One of my favorite sources of wisdom is National Geographic photographer DeWitt Jones who says that a key component in vision is our perception of the world. “When I believe it, then I’ll see it,” is his point of view, distinguishing himself from the more skeptical whose perception is limited by the belief that “I’ll believe it when I see it.” That’s worth thinking about in light of this morning’s text which deals with believing and seeing and indeed vision. There is, of course, a great deal of difference between sight and vision, even if we often use the words interchangeably. Sight refers to the biological processes of the eyes and brain interpreting the reflection of rays of light bouncing off of objects. Sight has to do with color temperatures and wavelengths and corneas and optic nerves. Vision, on the other hand, refers to the capacity to see things both for the way they truly are and the way they could be. Vision is about seeing patterns and possibilities, and things the eye can’t see, like hope, grace, and love. Sure, we can see with our eyes concrete expressions of those abstract things, but it takes vision to integrate them into our lives. It takes the light of the world illuminating them for us to see them, but there they are in plain sight.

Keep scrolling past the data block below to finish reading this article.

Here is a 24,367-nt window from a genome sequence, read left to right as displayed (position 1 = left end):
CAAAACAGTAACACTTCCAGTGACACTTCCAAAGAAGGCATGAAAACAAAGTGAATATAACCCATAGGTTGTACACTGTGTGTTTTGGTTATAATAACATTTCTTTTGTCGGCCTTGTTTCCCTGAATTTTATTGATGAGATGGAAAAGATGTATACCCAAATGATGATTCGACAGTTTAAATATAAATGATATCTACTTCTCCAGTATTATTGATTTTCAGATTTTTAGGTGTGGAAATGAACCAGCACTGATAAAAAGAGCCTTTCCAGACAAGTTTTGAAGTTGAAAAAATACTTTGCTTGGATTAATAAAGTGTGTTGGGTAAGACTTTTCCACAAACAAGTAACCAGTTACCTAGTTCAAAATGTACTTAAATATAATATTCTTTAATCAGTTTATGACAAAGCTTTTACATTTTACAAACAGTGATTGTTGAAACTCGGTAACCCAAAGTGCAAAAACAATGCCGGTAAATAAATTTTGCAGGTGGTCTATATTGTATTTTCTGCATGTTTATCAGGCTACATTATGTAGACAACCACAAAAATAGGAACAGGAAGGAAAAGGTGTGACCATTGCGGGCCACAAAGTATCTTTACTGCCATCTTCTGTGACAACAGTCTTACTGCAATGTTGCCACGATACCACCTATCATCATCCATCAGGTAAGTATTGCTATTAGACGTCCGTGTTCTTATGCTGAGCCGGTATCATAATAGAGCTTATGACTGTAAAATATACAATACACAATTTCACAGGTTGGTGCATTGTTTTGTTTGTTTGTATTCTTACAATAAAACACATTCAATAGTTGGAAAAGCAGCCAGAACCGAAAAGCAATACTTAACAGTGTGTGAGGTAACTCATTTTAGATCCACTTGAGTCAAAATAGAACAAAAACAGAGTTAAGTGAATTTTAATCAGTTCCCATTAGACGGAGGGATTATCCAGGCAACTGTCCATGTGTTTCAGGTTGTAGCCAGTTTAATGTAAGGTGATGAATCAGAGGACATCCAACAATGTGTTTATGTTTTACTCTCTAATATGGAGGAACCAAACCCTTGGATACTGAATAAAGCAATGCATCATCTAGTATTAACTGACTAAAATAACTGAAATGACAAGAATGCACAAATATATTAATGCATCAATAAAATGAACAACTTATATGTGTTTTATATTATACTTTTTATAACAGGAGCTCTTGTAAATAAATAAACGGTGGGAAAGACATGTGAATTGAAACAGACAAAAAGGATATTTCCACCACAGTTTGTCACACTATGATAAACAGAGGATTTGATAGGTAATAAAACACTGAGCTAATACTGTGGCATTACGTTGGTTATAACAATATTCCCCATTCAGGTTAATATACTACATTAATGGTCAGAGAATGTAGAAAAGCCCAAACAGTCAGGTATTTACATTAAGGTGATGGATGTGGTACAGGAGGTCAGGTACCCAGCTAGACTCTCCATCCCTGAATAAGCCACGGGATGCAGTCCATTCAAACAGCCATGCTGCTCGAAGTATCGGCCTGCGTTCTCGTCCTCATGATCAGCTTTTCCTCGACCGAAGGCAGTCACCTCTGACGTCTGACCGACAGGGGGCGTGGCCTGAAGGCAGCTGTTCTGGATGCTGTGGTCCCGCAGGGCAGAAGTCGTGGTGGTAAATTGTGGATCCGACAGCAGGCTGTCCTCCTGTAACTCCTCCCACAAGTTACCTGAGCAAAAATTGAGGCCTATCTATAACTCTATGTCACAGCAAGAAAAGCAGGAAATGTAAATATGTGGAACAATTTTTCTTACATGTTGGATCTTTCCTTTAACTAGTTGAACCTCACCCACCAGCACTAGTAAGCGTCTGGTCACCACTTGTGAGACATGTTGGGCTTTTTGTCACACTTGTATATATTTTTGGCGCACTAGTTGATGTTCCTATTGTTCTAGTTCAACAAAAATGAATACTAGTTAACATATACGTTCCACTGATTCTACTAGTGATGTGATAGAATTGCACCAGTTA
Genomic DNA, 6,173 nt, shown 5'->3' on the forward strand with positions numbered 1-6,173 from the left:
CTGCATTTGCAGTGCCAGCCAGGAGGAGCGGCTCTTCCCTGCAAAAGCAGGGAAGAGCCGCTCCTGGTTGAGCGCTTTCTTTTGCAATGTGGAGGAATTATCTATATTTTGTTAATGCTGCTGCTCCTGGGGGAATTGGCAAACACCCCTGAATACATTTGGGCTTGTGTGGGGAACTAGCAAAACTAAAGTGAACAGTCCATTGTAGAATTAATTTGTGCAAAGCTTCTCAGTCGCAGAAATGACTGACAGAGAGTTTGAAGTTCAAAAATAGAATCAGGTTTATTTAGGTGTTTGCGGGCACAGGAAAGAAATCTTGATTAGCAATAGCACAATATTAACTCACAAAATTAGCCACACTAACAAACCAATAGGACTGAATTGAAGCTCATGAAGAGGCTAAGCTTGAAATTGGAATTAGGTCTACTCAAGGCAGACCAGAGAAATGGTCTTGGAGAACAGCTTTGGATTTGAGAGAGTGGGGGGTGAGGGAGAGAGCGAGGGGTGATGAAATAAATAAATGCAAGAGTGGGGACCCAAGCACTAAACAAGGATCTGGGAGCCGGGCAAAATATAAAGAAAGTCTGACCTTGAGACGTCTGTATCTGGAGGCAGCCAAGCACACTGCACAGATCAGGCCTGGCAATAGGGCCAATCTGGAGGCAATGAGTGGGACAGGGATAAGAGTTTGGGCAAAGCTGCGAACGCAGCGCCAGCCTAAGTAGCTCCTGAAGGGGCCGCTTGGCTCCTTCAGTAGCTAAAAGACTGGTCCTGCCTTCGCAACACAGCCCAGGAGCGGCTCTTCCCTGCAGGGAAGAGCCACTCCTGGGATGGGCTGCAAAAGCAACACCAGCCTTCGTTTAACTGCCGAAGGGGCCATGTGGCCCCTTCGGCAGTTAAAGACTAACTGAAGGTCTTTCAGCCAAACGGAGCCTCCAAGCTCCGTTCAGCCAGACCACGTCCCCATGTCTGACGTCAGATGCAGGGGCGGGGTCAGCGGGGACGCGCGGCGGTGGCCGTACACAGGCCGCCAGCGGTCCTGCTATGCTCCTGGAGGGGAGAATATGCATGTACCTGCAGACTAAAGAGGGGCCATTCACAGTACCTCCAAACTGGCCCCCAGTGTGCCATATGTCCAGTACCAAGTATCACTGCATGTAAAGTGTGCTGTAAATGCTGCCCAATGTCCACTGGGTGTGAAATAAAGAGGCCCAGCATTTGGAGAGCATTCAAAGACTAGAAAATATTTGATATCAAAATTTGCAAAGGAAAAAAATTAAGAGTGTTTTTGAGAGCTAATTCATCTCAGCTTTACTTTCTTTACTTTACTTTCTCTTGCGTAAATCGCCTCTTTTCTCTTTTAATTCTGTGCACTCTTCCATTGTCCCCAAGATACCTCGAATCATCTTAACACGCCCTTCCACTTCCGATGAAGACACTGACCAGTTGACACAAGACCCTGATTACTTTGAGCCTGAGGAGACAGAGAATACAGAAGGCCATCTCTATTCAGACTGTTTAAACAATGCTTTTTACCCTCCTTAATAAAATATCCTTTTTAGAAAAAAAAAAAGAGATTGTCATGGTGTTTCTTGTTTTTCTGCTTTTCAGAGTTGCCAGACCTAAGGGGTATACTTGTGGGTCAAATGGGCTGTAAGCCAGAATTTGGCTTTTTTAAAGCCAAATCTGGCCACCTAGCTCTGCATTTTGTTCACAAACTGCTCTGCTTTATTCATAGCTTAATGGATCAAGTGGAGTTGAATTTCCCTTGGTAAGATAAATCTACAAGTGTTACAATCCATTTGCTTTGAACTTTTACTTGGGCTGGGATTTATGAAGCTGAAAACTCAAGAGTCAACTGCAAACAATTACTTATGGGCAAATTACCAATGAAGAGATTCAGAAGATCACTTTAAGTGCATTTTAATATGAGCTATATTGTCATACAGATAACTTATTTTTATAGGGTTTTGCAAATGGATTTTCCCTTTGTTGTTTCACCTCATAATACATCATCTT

If you’ve watched any of those forensic police shows on just about every night on television, CSI or the others, you’ve seen the investigators with their special ultraviolet instruments that reveal what cannot be seen under normal light. In a similar way, it is Christ’s light that gives us vision to see what cannot be perceived with even the best set of eyes. At our awakening to Christ’s presence in our lives, we are fitted with a kind of Christ-o-vision goggles that allow us to see what went unnoticed before – the Spirit’s movement, the power of prayer, the need for spiritual discipline. This is the vision the man born blind began to develop even as his eyes were taking in all they could handle.